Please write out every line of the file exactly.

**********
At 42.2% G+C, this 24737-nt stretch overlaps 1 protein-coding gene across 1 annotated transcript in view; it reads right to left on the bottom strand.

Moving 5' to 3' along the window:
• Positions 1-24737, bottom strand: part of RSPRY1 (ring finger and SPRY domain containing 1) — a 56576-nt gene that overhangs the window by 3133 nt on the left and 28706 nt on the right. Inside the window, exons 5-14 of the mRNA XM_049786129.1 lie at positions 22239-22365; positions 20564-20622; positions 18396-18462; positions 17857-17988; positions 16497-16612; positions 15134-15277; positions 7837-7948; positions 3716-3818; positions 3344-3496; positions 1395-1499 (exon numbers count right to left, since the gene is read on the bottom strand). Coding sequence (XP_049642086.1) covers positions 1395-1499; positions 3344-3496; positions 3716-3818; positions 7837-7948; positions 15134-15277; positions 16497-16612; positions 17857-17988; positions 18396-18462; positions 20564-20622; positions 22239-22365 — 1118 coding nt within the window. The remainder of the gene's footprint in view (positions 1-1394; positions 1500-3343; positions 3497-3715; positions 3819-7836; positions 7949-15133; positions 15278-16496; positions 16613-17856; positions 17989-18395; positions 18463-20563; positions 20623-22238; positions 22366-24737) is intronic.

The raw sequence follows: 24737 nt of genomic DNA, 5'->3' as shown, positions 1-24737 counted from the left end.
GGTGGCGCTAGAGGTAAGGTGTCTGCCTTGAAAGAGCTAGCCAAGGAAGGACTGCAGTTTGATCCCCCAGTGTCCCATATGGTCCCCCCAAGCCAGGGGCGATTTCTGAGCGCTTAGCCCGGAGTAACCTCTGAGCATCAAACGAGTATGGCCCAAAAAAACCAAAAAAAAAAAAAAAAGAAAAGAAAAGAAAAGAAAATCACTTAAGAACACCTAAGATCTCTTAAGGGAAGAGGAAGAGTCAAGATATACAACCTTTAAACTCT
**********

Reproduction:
At 42.2% G+C, this 24737-nt stretch overlaps 1 protein-coding gene across 1 annotated transcript in view; it reads right to left on the bottom strand.

Moving 5' to 3' along the window:
• Positions 1-24737, bottom strand: part of RSPRY1 (ring finger and SPRY domain containing 1) — a 56576-nt gene that overhangs the window by 3133 nt on the left and 28706 nt on the right. Inside the window, exons 5-14 of the mRNA XM_049786129.1 lie at positions 22239-22365; positions 20564-20622; positions 18396-18462; positions 17857-17988; positions 16497-16612; positions 15134-15277; positions 7837-7948; positions 3716-3818; positions 3344-3496; positions 1395-1499 (exon numbers count right to left, since the gene is read on the bottom strand). Coding sequence (XP_049642086.1) covers positions 1395-1499; positions 3344-3496; positions 3716-3818; positions 7837-7948; positions 15134-15277; positions 16497-16612; positions 17857-17988; positions 18396-18462; positions 20564-20622; positions 22239-22365 — 1118 coding nt within the window. The remainder of the gene's footprint in view (positions 1-1394; positions 1500-3343; positions 3497-3715; positions 3819-7836; positions 7949-15133; positions 15278-16496; positions 16613-17856; positions 17989-18395; positions 18463-20563; positions 20623-22238; positions 22366-24737) is intronic.

The raw sequence follows: 24737 nt of genomic DNA, 5'->3' as shown, positions 1-24737 counted from the left end.
GGTGGCGCTAGAGGTAAGGTGTCTGCCTTGAAAGAGCTAGCCAAGGAAGGACTGCAGTTTGATCCCCCAGTGTCCCATATGGTCCCCCCAAGCCAGGGGCGATTTCTGAGCGCTTAGCCCGGAGTAACCTCTGAGCATCAAACGAGTATGGCCCAAAAAAACCAAAAAAAAAAAAAAAAGAAAAGAAAAGAAAAGAAAATCACTTAAGAACACCTAAGATCTCTTAAGGGAAGAGGAAGAGTCAAGATATACAACCTTTAAACTCT